“We have some veterans who have been in the Washington area for so many years, and this has been a tough time for all of our military,” said Elaine Rogers, president and chief executive officer for USO-Metro. “There are those who want to find out what they want to do for the next phase of their life. Whether it’s fishing or art therapy, this is an opportunity for them to find out what path they want to go down. We’ve never had a location we know we can go to all the time and take folks to.”
To run the retreat, Patriot Point LLC has been created as a single-member LLC of the DC Bowl Committee. For tax purposes, Patriot Point LLC has the same tax identification as the DC Bowl Committee, Beck said. On its 2014-15 nonprofit tax form, the DC Bowl Committee reported $4.1 million in total revenue, $4 million in expenses, and $400,000 in net assets at the end of the reporting year.
The Military Bowl started in 2008 as the EagleBank Bowl. Northrop Grumman, a leading global security company, is now the title sponsor of the game, which has conference tie-ins with the ACC and American Athletic Conference. In recent years, the game moved from Washington D.C. to Annapolis, Maryland, and had an announced crowd of 36,352 for Navy-Pittsburgh last season at Navy’s home stadium.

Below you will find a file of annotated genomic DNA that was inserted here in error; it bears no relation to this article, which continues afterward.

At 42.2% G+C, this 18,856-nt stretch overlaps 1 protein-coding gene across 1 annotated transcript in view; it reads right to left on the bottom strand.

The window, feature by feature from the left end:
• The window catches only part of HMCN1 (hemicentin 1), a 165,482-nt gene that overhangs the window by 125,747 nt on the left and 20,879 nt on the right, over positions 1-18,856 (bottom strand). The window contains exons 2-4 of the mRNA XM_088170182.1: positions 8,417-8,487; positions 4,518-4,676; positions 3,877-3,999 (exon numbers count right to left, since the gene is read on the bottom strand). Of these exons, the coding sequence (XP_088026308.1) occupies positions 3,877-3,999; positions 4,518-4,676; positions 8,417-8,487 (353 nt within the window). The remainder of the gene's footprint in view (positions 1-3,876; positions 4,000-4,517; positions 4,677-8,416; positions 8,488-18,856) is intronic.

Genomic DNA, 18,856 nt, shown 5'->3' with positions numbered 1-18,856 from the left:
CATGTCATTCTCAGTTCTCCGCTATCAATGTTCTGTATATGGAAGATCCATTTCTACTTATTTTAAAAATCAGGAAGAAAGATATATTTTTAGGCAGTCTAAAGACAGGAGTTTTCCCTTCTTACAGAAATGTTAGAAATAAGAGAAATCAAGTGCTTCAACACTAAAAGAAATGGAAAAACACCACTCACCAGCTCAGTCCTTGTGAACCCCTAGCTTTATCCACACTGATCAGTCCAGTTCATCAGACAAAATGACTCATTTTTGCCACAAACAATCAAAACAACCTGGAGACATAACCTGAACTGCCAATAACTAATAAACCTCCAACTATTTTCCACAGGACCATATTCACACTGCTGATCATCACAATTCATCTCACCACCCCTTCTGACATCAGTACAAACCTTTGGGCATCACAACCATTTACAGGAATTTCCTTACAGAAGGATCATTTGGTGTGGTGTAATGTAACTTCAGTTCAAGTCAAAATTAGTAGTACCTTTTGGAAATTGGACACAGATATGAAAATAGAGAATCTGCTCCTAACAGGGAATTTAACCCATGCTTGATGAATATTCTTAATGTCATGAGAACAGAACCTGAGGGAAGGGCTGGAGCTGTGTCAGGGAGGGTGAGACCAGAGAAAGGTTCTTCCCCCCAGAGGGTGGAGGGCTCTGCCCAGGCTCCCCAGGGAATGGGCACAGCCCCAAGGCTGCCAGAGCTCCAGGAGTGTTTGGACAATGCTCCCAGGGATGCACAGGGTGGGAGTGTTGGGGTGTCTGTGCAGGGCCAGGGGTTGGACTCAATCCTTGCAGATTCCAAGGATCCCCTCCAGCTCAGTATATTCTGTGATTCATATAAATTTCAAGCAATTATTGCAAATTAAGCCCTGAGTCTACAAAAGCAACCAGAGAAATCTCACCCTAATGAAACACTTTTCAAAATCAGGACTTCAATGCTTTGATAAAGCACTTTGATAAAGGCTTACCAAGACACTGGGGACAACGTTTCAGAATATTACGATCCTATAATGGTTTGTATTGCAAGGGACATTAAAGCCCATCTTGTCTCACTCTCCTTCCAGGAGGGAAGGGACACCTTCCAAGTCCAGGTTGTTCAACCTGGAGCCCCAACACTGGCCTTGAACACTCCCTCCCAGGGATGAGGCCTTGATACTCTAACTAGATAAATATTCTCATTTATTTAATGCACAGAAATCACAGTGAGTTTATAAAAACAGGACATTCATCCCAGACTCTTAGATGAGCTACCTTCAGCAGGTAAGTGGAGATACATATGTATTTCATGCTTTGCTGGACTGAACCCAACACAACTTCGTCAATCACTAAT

The purchase of Patriot Point comes at a time when the number of bowl games in college football has been questioned. Military Bowl officials said their game’s long-term viability is not why they bought the property.
This week, the NCAA announced a three-year ban on the creation of new bowls, leaving college football with 40 bowls until at least 2019.
"I think it's appropriate at this time," Beck said. "See what the future holds with the next cycle coming in 2019. We've been very, very lucky over the last three years with the selections we got. I don't know how we get better than Navy and Pitt."
Increasingly, there are questions within the bowl community about what the purpose of bowls is for college football. Are they a reward for a good season and/or cheap TV programming over the holidays? Are they a way to attract tourism in December and/or provide some exposure for teams and 15 extra practices? Are they an interesting experience for the players and/or a way for them to collect bowl gifts since they can’t be paid?
Many bowls do philanthropic work by giving back to their communities. These efforts also help to justify many bowls’ non-profit status. No one, however, can recall a bowl spending $2.3 million for a property that it will pay to operate for charitable purposes.
“I’m not going to hold us out there as a model for other people to follow,” Beck said. “We have a laser-focus mission to support our men and women in uniform, and our secondary missionary is substantial economic impact in the area we hold a game. This falls right into that main mission. People are coming forward and offering to help. When people see good projects, they really want to get behind it. I would say this isn’t just a model for bowl games, but this is what our country is built on.”